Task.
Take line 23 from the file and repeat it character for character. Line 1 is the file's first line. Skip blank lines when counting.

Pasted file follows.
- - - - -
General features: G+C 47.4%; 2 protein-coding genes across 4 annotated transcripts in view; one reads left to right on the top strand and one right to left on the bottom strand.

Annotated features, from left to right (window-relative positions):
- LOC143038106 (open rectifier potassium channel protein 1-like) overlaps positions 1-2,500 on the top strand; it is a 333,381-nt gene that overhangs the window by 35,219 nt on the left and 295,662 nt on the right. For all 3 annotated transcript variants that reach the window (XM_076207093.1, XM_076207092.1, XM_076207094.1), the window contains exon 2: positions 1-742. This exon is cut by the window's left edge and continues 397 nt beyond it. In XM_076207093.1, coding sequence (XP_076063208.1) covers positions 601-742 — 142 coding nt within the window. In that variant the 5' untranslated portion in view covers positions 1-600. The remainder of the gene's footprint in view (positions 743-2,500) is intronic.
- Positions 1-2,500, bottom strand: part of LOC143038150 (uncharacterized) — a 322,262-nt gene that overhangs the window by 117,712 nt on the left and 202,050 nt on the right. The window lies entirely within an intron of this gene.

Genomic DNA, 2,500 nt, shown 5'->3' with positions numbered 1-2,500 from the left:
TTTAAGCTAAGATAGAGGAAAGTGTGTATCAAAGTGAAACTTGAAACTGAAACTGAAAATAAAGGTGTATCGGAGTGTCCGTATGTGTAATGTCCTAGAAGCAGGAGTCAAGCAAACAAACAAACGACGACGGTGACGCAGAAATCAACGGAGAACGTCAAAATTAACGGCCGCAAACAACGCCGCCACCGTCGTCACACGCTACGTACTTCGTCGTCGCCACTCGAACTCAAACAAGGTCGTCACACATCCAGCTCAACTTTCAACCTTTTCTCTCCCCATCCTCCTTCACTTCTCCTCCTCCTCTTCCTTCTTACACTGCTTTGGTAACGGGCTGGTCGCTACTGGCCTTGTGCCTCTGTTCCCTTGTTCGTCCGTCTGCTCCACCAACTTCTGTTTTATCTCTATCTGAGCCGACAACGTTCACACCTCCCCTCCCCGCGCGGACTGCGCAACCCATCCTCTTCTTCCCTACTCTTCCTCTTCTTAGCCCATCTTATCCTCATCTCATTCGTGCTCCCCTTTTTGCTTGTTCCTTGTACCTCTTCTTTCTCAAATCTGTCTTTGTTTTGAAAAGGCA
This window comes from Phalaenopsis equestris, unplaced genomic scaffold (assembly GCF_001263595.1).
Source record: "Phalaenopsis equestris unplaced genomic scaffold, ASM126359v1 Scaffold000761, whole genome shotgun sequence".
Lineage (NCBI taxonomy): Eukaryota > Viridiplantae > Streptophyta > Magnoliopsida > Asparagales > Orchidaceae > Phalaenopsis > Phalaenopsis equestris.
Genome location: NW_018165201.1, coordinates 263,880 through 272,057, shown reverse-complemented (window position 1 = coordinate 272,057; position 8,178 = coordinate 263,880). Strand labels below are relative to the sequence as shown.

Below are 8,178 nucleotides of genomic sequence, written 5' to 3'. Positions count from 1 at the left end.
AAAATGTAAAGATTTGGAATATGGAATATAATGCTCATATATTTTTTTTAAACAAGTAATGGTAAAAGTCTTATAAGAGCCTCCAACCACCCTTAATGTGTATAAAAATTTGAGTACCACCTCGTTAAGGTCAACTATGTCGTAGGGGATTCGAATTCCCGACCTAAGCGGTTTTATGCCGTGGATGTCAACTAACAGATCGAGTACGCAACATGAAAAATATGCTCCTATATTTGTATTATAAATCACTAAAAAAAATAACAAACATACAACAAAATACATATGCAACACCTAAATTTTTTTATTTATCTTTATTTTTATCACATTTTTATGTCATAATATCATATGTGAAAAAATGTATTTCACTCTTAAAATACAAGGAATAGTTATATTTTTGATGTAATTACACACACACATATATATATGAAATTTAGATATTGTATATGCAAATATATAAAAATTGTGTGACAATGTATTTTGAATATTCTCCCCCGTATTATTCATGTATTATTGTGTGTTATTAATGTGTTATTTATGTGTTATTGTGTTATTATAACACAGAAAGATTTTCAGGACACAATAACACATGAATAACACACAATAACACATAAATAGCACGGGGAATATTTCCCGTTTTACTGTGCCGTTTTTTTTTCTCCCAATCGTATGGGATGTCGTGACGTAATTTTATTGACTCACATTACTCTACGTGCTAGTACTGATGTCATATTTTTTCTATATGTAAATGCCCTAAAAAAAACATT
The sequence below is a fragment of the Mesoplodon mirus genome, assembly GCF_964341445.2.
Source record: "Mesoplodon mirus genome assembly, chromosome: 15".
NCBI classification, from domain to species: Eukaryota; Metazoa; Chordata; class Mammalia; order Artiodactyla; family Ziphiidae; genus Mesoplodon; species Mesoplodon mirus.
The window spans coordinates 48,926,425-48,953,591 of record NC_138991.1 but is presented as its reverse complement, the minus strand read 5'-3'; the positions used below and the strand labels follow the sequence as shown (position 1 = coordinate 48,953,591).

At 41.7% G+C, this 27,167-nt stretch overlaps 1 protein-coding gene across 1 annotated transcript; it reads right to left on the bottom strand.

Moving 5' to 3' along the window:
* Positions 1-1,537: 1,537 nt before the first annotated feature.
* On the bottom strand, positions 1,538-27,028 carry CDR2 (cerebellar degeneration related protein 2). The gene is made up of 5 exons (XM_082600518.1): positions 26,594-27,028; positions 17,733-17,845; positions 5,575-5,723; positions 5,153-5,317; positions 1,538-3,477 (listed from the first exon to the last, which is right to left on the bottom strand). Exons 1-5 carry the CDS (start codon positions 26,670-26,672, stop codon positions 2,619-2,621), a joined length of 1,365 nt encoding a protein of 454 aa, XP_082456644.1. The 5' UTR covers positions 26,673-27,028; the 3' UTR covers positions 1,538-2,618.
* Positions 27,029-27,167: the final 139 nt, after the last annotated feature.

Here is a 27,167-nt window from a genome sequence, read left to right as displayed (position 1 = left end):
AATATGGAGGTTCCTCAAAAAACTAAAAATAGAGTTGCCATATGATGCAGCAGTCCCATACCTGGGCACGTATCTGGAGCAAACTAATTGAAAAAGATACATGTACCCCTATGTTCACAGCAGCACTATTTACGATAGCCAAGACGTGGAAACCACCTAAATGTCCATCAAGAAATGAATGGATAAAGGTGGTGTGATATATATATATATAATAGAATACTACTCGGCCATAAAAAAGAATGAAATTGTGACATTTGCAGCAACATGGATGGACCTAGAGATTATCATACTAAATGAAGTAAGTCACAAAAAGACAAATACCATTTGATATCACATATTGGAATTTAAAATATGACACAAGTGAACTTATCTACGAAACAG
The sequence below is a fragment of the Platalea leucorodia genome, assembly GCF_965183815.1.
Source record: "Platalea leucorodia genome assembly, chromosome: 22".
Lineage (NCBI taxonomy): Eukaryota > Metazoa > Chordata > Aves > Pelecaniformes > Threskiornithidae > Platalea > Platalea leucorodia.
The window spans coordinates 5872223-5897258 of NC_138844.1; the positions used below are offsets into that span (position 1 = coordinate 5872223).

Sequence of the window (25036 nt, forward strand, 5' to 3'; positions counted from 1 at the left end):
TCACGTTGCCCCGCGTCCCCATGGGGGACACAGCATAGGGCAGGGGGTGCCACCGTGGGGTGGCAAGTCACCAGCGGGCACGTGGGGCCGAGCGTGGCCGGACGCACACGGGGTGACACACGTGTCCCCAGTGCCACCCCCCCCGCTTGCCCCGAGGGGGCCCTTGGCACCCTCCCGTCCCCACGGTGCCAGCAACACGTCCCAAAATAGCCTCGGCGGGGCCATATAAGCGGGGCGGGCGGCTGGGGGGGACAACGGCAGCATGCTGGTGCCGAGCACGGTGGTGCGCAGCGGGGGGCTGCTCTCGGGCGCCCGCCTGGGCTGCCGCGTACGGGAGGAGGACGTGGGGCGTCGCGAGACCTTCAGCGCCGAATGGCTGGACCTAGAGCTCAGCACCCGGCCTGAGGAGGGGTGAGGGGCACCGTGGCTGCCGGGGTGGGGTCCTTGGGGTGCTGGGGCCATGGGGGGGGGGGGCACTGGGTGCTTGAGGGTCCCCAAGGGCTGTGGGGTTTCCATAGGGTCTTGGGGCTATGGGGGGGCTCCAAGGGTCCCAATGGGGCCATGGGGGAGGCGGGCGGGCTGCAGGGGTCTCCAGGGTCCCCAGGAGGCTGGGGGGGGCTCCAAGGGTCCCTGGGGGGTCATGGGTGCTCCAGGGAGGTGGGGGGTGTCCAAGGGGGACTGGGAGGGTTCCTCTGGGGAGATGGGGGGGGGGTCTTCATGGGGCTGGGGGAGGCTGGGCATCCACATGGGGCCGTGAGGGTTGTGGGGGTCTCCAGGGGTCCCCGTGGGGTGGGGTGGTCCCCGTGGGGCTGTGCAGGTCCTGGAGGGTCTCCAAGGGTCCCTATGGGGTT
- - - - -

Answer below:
AATATGGAGGTTCCTCAAAAAACTAAAAATAGAGTTGCCATATGATGCAGCAGTCCCATACCTGGGCACGTATCTGGAGCAAACTAATTGAAAAAGATACATGTACCCCTATGTTCACAGCAGCACTATTTACGATAGCCAAGACGTGGAAACCACCTAAATGTCCATCAAGAAATGAATGGATAAAGGTGGTGTGATATATATATATATAATAGAATACTACTCGGCCATAAAAAAGAATGAAATTGTGACATTTGCAGCAACATGGATGGACCTAGAGATTATCATACTAAATGAAGTAAGTCACAAAAAGACAAATACCATTTGATATCACATATTGGAATTTAAAATATGACACAAGTGAACTTATCTACGAAACAG